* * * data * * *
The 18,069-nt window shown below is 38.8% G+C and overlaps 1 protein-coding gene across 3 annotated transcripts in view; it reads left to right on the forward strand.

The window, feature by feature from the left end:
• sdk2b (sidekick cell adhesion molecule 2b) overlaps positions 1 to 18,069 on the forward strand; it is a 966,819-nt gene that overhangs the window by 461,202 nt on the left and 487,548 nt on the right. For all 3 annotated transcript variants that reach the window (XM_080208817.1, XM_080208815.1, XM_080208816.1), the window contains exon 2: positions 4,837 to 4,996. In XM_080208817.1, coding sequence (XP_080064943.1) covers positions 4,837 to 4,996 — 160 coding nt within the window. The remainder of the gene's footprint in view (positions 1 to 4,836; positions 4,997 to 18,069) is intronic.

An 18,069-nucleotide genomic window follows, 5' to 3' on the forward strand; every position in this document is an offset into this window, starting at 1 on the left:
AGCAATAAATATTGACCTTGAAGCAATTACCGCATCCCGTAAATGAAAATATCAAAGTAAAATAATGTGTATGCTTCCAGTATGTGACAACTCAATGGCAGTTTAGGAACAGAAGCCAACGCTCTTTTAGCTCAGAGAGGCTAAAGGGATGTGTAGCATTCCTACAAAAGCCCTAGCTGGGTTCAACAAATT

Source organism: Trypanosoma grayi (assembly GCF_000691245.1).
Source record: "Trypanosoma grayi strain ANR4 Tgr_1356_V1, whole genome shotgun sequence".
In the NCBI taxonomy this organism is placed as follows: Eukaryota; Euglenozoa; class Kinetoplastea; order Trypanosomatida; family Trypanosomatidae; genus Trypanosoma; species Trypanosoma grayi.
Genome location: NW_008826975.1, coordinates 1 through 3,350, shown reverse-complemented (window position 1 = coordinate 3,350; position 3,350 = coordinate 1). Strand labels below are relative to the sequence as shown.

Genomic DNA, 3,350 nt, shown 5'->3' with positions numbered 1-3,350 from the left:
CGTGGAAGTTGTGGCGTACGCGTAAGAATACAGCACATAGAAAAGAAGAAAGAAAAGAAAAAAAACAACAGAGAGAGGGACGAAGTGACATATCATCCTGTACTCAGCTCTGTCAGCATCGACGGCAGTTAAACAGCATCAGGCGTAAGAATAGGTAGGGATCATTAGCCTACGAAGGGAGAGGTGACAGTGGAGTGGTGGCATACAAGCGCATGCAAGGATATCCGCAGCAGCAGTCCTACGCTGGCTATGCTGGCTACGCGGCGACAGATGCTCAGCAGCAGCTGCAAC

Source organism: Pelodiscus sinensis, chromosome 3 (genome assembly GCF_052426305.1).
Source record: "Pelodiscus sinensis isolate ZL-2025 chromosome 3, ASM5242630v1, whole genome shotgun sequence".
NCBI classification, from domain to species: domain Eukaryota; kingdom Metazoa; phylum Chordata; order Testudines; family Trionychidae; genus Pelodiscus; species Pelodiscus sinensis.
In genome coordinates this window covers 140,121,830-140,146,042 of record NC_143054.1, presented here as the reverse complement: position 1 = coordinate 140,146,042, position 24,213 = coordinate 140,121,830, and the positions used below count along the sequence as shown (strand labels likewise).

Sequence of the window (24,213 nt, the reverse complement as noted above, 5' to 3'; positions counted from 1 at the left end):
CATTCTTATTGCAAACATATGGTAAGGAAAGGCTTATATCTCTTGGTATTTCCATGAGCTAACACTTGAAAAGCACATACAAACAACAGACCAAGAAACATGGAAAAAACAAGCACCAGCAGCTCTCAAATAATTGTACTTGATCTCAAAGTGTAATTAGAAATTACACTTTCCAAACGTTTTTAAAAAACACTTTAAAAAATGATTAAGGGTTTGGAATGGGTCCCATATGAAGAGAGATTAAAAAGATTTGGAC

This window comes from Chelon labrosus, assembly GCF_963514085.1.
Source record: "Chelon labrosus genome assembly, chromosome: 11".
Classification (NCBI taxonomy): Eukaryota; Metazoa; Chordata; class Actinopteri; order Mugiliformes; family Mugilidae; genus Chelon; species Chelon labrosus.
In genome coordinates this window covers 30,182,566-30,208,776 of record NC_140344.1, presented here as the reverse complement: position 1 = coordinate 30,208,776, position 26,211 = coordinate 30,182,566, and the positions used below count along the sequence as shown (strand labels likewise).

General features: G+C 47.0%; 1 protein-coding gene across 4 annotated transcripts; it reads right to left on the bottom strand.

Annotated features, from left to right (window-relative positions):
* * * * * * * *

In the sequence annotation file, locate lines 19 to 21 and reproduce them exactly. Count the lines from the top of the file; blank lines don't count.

Source record: "Chelon labrosus genome assembly, chromosome: 11".
Classification (NCBI taxonomy): Eukaryota; Metazoa; Chordata; class Actinopteri; order Mugiliformes; family Mugilidae; genus Chelon; species Chelon labrosus.
In genome coordinates this window covers 30,182,566-30,208,776 of record NC_140344.1, presented here as the reverse complement: position 1 = coordinate 30,208,776, position 26,211 = coordinate 30,182,566, and the positions used below count along the sequence as shown (strand labels likewise).